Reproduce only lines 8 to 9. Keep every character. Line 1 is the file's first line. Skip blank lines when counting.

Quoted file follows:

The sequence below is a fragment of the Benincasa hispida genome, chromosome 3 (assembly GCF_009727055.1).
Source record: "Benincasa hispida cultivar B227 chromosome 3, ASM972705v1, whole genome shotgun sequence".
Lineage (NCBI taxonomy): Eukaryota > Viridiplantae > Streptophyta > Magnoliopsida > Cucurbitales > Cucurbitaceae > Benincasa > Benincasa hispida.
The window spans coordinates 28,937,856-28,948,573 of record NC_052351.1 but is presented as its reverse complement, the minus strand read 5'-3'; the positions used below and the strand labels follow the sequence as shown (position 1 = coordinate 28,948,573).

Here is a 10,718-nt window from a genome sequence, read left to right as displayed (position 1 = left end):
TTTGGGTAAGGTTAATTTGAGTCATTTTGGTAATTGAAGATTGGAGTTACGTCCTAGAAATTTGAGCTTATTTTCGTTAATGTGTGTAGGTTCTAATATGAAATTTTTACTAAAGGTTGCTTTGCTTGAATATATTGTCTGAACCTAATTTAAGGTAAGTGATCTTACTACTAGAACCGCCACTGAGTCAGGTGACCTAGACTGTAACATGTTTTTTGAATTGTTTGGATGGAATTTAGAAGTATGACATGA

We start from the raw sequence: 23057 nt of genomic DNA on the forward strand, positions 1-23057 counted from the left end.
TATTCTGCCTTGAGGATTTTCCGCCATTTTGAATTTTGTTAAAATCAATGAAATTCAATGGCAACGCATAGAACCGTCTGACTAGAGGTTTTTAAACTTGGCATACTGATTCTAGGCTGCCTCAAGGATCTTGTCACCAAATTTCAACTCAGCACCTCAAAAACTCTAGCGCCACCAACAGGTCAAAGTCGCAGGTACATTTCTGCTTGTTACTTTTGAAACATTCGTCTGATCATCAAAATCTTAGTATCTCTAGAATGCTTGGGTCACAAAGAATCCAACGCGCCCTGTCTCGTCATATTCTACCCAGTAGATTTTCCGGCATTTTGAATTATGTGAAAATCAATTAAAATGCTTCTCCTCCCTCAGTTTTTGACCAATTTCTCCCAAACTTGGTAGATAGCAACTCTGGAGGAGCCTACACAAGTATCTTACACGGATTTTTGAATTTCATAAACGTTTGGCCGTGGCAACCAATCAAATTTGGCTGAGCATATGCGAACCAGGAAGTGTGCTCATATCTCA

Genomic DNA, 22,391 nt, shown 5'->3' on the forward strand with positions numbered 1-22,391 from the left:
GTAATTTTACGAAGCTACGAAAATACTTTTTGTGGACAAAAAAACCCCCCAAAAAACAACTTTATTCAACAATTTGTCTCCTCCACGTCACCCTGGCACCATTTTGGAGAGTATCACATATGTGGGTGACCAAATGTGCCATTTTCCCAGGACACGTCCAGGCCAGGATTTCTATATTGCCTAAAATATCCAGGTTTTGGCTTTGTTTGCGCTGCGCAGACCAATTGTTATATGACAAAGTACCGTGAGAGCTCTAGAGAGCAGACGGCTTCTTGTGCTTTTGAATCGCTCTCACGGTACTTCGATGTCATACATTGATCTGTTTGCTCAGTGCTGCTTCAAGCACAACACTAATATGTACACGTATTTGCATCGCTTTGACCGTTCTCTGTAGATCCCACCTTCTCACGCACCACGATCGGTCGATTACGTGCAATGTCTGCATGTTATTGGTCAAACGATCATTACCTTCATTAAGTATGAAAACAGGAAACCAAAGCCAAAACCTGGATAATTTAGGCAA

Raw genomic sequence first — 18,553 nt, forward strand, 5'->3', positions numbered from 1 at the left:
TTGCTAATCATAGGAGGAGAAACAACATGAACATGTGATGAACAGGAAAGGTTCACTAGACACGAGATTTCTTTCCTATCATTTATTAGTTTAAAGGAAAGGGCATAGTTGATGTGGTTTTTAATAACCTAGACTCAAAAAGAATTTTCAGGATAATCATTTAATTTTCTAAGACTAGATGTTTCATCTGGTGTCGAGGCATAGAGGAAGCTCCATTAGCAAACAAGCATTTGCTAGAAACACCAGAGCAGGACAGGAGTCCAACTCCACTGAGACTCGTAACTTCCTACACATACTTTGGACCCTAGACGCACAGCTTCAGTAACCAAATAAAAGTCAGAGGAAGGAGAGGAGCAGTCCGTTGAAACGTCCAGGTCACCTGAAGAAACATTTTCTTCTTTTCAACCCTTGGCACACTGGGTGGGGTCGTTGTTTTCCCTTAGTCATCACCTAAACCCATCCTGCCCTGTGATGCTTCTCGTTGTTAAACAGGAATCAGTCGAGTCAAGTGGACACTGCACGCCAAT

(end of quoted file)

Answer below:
TATTCTGCCTTGAGGATTTTCCGCCATTTTGAATTTTGTTAAAATCAATGAAATTCAATGGCAACGCATAGAACCGTCTGACTAGAGGTTTTTAAACTTGGCATACTGATTCTAGGCTGCCTCAAGGATCTTGTCACCAAATTTCAACTCAGCACCTCAAAAACTCTAGCGCCACCAACAGGTCAAAGTCGCAGGTACATTTCTGCTTGTTACTTTTGAAACATTCGTCTGATCATCAAAATCTTAGTATCTCTAGAATGCTTGGGTCACAAAGAATCCAACGCGCCCTGTCTCGTCATATTCTACCCAGTAGATTTTCCGGCATTTTGAATTATGTGAAAATCAATTAAAATGCTTCTCCTCCCTCAGTTTTTGACCAATTTCTCCCAAACTTGGTAGATAGCAACTCTGGAGGAGCCTACACAAGTATCTTACACGGATTTTTGAATTTCATAAACGTTTGGCCGTGGCAACCAATCAAATTTGGCTGAGCATATGCGAACCAGGAAGTGTGCTCATATCTCA

Genomic DNA, 22,391 nt, shown 5'->3' on the forward strand with positions numbered 1-22,391 from the left: